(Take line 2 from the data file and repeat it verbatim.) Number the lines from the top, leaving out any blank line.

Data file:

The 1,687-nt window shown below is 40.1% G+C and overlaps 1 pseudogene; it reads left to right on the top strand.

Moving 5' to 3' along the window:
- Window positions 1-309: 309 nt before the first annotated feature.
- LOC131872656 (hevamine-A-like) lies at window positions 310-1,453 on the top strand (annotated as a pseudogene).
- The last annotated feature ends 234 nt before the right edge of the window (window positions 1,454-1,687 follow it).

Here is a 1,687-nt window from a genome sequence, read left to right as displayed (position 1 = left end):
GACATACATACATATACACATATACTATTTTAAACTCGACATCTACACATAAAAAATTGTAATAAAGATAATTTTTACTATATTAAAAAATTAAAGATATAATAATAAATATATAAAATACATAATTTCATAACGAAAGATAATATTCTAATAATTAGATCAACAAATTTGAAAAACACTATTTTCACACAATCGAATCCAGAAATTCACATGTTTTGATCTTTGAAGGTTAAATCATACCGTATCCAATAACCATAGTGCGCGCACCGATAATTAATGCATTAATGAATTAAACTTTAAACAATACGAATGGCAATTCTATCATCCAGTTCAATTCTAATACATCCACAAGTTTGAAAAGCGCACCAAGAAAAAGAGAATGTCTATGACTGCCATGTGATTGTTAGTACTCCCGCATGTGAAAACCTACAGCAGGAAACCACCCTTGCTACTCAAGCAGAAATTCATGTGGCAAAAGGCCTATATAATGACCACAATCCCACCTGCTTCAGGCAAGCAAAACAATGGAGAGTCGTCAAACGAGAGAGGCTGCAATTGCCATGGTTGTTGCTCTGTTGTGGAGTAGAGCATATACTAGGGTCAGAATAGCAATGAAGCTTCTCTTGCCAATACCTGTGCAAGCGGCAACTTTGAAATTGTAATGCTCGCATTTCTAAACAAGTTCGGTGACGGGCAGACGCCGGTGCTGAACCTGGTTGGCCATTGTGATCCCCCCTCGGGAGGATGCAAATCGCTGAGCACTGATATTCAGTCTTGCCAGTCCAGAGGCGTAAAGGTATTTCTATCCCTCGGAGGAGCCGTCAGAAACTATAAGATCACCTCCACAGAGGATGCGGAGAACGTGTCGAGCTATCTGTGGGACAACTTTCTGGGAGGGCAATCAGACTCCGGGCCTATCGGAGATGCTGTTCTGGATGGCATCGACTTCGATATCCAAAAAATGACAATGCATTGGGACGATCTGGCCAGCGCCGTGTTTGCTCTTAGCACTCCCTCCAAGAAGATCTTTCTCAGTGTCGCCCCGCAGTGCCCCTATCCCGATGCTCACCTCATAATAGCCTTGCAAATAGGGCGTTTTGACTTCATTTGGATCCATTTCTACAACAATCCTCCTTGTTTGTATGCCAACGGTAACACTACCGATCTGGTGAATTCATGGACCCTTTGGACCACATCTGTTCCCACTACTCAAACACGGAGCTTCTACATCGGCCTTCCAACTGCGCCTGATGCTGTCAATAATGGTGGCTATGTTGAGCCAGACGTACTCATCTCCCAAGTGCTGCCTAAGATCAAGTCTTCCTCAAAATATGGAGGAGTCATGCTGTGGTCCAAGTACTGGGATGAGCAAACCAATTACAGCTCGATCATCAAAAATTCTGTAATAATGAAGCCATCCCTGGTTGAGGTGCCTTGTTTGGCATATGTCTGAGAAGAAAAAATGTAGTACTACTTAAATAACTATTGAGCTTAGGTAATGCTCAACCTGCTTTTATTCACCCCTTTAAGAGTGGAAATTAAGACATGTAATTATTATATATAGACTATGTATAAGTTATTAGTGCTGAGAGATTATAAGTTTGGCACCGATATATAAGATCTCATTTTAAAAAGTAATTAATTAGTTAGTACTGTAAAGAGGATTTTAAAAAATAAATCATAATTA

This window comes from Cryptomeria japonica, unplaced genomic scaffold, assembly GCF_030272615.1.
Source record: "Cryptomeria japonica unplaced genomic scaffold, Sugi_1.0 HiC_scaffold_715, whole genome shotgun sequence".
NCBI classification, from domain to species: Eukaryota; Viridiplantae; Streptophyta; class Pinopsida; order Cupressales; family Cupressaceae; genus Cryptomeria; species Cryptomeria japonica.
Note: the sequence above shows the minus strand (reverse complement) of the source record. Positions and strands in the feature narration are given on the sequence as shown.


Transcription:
Moving 5' to 3' along the window: